Meeting records deposited in Friends Historical Library remain the property of the originating meeting or its sucessor(s). Other questions about the process of depositing meeting records should be directed to the Curator or Archivist.

Access to Collections

Once material is donated to FHL, it does not circulate - in order to insure that it is preserved as long as humanly possible. Access to donated papers is governed by our written policies regarding availability, photo duplication, and publication. A prospective donor should become familiar with such policies and discuss any special needs or concerns with the curator before completing the donation agreement.

Restrictions on Access

Sensitive material should not be removed by the donor. Instead, the donor should discuss with the Curator the possibility of restricting part of the collection to protect the privacy of the donor or others. While the Library desires to make all papers freely accessible to researchers, they normally will agree to reasonable and equitable restrictions for limited periods of time.

Literary Rights or Copyright

Assignment of copyright is often complex, and you should work with the repository staff to clarify issues of copyright ownership. Generally, copyright belongs to the creator of writings and other original material (such as photos and music), but can be legally transferred to heirs or others. Moreover, ownership of copyright is separable from ownership of the physical item. Curators often ask donors to donate not only the physical papers but also any literary rights in them that the donor might own. This request is made to make it easier for researchers to use quotations from the papers in their work.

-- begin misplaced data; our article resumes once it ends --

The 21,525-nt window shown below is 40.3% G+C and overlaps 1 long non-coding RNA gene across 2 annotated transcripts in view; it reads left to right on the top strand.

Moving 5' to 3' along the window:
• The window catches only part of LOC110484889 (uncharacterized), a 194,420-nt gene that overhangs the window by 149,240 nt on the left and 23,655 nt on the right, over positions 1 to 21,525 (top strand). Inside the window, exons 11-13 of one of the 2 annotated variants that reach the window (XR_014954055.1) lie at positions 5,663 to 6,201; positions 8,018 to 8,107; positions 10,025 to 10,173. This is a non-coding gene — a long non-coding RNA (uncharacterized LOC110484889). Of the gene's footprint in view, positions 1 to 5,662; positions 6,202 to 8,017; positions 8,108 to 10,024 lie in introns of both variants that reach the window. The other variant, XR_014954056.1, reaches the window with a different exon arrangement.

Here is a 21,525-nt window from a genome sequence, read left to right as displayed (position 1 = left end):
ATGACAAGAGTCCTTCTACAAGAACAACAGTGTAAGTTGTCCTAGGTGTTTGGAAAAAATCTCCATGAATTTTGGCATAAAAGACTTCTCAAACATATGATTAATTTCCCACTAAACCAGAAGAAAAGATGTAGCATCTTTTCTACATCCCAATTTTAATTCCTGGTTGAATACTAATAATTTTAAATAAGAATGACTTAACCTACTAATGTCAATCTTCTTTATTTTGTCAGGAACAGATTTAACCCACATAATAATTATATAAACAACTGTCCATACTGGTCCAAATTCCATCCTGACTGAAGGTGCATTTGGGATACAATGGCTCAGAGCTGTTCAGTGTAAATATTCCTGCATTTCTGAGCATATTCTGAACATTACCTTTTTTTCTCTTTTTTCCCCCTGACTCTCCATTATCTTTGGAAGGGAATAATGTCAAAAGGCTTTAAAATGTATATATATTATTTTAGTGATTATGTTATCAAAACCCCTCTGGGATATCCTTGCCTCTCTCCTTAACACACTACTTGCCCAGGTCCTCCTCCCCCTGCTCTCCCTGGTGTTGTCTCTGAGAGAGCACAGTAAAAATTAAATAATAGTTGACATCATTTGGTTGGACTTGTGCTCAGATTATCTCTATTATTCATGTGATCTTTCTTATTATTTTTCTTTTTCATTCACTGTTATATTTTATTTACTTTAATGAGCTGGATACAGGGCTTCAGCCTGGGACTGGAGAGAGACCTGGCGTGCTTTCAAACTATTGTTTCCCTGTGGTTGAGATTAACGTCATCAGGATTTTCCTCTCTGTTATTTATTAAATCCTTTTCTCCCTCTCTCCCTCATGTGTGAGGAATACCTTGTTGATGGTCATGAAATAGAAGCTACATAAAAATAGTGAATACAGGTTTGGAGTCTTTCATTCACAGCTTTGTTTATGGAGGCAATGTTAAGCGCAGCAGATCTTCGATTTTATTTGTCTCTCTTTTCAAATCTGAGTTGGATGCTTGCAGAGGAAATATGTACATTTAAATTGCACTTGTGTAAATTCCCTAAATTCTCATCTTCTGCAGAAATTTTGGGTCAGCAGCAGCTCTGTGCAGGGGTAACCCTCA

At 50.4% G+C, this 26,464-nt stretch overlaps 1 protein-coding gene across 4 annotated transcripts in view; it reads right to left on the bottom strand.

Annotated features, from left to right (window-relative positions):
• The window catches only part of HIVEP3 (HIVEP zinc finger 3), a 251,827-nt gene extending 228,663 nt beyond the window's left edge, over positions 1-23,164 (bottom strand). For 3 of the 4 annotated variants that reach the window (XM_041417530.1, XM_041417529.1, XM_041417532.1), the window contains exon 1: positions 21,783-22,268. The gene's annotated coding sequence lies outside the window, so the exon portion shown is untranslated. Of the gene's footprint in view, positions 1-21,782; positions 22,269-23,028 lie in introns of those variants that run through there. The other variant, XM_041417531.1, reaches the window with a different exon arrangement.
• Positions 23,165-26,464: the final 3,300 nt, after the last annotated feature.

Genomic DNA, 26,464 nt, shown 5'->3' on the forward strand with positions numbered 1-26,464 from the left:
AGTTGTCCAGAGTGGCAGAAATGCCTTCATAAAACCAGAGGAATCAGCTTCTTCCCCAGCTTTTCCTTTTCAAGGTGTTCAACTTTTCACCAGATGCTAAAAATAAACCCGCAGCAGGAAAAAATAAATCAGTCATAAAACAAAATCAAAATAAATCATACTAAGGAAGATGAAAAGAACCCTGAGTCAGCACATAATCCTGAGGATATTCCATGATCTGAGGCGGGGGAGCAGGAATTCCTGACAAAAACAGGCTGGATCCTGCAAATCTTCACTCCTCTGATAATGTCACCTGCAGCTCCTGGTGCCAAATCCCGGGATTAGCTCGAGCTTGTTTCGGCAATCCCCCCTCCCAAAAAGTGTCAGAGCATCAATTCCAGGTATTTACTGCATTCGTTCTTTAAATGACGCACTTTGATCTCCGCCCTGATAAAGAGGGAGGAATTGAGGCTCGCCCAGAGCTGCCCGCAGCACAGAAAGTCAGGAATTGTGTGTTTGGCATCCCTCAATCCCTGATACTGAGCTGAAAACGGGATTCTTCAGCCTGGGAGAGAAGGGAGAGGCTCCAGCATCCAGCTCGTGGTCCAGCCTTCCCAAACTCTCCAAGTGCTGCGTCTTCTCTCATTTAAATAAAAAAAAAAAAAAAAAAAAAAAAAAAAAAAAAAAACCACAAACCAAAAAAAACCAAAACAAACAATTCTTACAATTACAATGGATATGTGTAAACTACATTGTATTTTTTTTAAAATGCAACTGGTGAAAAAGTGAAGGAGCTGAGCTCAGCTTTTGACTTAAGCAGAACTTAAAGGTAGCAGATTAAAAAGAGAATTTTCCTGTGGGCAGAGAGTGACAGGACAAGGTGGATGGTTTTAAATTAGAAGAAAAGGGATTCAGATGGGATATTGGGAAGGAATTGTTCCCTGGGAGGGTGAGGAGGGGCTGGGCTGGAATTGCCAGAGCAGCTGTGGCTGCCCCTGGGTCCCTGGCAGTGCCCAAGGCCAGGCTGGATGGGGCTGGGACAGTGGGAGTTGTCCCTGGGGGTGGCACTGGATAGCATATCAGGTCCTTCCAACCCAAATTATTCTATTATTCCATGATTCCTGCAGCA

Conditional Gifts

A repository usually is not able to promise that donated materials will be placed on exhibit or used in some other specific fashion as a condition of accepting the gift.

Monetary Appraisals for Tax Deductions

In certain circumstances, it may be possible for a donor to take a tax deduction for the donation of a manuscript collection to a repository. The Curator cannot give tax advice, nor is he permitted to appraise the monetary value of a collection. The curator may be able to provide donors with a list of local manuscript appraisers who can (for a fee) make monetary appraisals for the donor. It is up to the donor to arrange for and bear the cost of any such appraisal, although the repository will make the collection available to an appraiser hired by the donor.

Monetary donations

Friends Historical Library is a non-profit, charitable organization. Preparing papers for use by researchers is the most expensive operation in a repository. Although such grants are rarely a prerequisite for the acceptance of a collection, donors who are able to assist repositories by making grants toward the arrangement, cataloging, and conservation of their donations of papers are encouraged to do so.

We also gratefully accept monetary donations from any interested person. The use of the Library is free, and we are open to the public, but limited budgets frequently make it necessary to apply for grants and seek funding for special projects.

Adapted from: A Guide to Donating Your Personal or Family Papers to a Repository ©1994 by the Society of American Archivists.